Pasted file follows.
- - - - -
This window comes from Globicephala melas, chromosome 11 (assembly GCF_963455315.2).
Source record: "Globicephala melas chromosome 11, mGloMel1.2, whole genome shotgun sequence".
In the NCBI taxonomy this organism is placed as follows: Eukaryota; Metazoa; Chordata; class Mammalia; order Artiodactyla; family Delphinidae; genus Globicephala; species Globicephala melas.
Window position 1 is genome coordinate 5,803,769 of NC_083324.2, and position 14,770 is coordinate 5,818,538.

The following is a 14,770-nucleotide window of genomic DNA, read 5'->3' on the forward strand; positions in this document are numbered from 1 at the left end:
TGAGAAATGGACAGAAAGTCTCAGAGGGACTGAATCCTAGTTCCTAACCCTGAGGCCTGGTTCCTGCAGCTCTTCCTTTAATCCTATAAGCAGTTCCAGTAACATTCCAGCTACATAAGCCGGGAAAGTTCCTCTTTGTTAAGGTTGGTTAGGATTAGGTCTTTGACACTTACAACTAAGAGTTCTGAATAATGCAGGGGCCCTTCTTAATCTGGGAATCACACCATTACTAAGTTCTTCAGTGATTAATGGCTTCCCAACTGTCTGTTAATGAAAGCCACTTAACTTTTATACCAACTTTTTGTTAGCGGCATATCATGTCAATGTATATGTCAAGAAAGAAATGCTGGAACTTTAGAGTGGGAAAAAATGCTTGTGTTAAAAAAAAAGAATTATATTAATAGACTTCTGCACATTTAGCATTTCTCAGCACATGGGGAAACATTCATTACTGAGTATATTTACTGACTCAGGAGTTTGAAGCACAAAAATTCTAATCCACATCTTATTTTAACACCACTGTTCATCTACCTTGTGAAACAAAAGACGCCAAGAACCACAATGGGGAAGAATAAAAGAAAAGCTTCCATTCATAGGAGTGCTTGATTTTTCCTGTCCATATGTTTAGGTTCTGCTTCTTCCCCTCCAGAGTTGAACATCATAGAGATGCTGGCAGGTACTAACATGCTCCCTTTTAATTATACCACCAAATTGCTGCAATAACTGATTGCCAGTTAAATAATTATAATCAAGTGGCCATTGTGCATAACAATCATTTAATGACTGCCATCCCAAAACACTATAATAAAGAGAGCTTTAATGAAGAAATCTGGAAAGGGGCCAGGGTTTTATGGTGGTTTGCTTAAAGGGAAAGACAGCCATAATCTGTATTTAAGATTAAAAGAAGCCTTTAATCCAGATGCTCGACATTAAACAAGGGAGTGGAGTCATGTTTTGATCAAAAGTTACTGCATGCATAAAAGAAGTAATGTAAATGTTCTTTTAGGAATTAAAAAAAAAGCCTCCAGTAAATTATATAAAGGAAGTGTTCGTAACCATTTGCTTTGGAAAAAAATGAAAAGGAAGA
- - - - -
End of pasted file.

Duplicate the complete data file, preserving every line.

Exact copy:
This window comes from Globicephala melas, chromosome 11 (assembly GCF_963455315.2).
Source record: "Globicephala melas chromosome 11, mGloMel1.2, whole genome shotgun sequence".
In the NCBI taxonomy this organism is placed as follows: Eukaryota; Metazoa; Chordata; class Mammalia; order Artiodactyla; family Delphinidae; genus Globicephala; species Globicephala melas.
Window position 1 is genome coordinate 5,803,769 of NC_083324.2, and position 14,770 is coordinate 5,818,538.

The following is a 14,770-nucleotide window of genomic DNA, read 5'->3' on the forward strand; positions in this document are numbered from 1 at the left end:
TGAGAAATGGACAGAAAGTCTCAGAGGGACTGAATCCTAGTTCCTAACCCTGAGGCCTGGTTCCTGCAGCTCTTCCTTTAATCCTATAAGCAGTTCCAGTAACATTCCAGCTACATAAGCCGGGAAAGTTCCTCTTTGTTAAGGTTGGTTAGGATTAGGTCTTTGACACTTACAACTAAGAGTTCTGAATAATGCAGGGGCCCTTCTTAATCTGGGAATCACACCATTACTAAGTTCTTCAGTGATTAATGGCTTCCCAACTGTCTGTTAATGAAAGCCACTTAACTTTTATACCAACTTTTTGTTAGCGGCATATCATGTCAATGTATATGTCAAGAAAGAAATGCTGGAACTTTAGAGTGGGAAAAAATGCTTGTGTTAAAAAAAAAGAATTATATTAATAGACTTCTGCACATTTAGCATTTCTCAGCACATGGGGAAACATTCATTACTGAGTATATTTACTGACTCAGGAGTTTGAAGCACAAAAATTCTAATCCACATCTTATTTTAACACCACTGTTCATCTACCTTGTGAAACAAAAGACGCCAAGAACCACAATGGGGAAGAATAAAAGAAAAGCTTCCATTCATAGGAGTGCTTGATTTTTCCTGTCCATATGTTTAGGTTCTGCTTCTTCCCCTCCAGAGTTGAACATCATAGAGATGCTGGCAGGTACTAACATGCTCCCTTTTAATTATACCACCAAATTGCTGCAATAACTGATTGCCAGTTAAATAATTATAATCAAGTGGCCATTGTGCATAACAATCATTTAATGACTGCCATCCCAAAACACTATAATAAAGAGAGCTTTAATGAAGAAATCTGGAAAGGGGCCAGGGTTTTATGGTGGTTTGCTTAAAGGGAAAGACAGCCATAATCTGTATTTAAGATTAAAAGAAGCCTTTAATCCAGATGCTCGACATTAAACAAGGGAGTGGAGTCATGTTTTGATCAAAAGTTACTGCATGCATAAAAGAAGTAATGTAAATGTTCTTTTAGGAATTAAAAAAAAAGCCTCCAGTAAATTATATAAAGGAAGTGTTCGTAACCATTTGCTTTGGAAAAAAATGAAAAGGAAGA